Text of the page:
Heart-lung interactions in acute respiratory distress syndrome: pathophysiology, detection and management strategies

Fernando Suarez Sipmann, Arnoldo Santos, Gerardo Tusman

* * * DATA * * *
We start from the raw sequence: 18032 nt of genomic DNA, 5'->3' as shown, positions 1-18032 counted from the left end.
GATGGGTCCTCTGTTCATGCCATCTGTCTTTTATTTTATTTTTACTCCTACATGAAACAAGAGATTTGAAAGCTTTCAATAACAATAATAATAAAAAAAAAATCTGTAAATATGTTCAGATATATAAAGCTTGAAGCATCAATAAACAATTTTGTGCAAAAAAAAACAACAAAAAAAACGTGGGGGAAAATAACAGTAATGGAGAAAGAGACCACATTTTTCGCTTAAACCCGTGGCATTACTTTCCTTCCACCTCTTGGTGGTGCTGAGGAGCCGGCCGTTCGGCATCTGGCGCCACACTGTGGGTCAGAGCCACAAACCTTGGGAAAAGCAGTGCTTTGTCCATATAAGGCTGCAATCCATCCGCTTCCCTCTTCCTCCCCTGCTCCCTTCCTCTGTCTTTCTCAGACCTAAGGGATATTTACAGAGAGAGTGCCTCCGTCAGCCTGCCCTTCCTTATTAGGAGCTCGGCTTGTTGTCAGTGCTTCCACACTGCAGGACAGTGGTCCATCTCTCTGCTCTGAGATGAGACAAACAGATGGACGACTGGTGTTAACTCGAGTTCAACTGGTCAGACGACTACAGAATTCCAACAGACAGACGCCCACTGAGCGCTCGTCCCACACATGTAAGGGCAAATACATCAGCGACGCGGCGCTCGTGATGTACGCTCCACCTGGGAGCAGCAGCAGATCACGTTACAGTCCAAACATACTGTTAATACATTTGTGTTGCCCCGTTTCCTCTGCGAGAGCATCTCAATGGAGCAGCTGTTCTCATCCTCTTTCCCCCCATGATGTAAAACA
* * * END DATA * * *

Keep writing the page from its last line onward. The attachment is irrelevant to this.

Acute respiratory distress syndrome (ARDS) is the most severe form of acute respiratory failure characterized by diffuse alveolar and endothelial damage. The severe pathophysiological changes in lung parenchyma and pulmonary circulation together with the effects of positive pressure ventilation profoundly affect heart lung interactions in ARDS. The term pulmonary vascular dysfunction (PVD) refers to the specific involvement of the vascular compartment in ARDS and is expressed clinically by an increase in pulmonary arterial (PA) pressure and pulmonary vascular resistance both affecting right ventricular (RV) afterload. When severe, PVD can lead to RV failure which is associated to an increased mortality. The effect of PVD on RV function is not only a consequence of increased pulmonary vascular resistance as afterload is a much more complex phenomenon that includes all factors that oppose efficient ventricular ejection. Impaired pulmonary vascular mechanics including increased arterial elastance and augmented wave-reflection phenomena are commonly seen in ARDS and can additionally affect RV afterload. The use of selective pulmonary vasodilators and lung protective mechanical ventilation strategies are therapeutic interventions that can ameliorate PVD. Prone positioning and the open lung approach (OLA) are especially attractive strategies to improve PVD due to their effects on increasing functional lung volume. In this review we will describe some pathophysiological aspects of heart-lung interactions during the ventilatory support of ARDS, its clinical assessment and discuss therapeutic interventions to prevent the occurrence and progression of PVD and RV failure.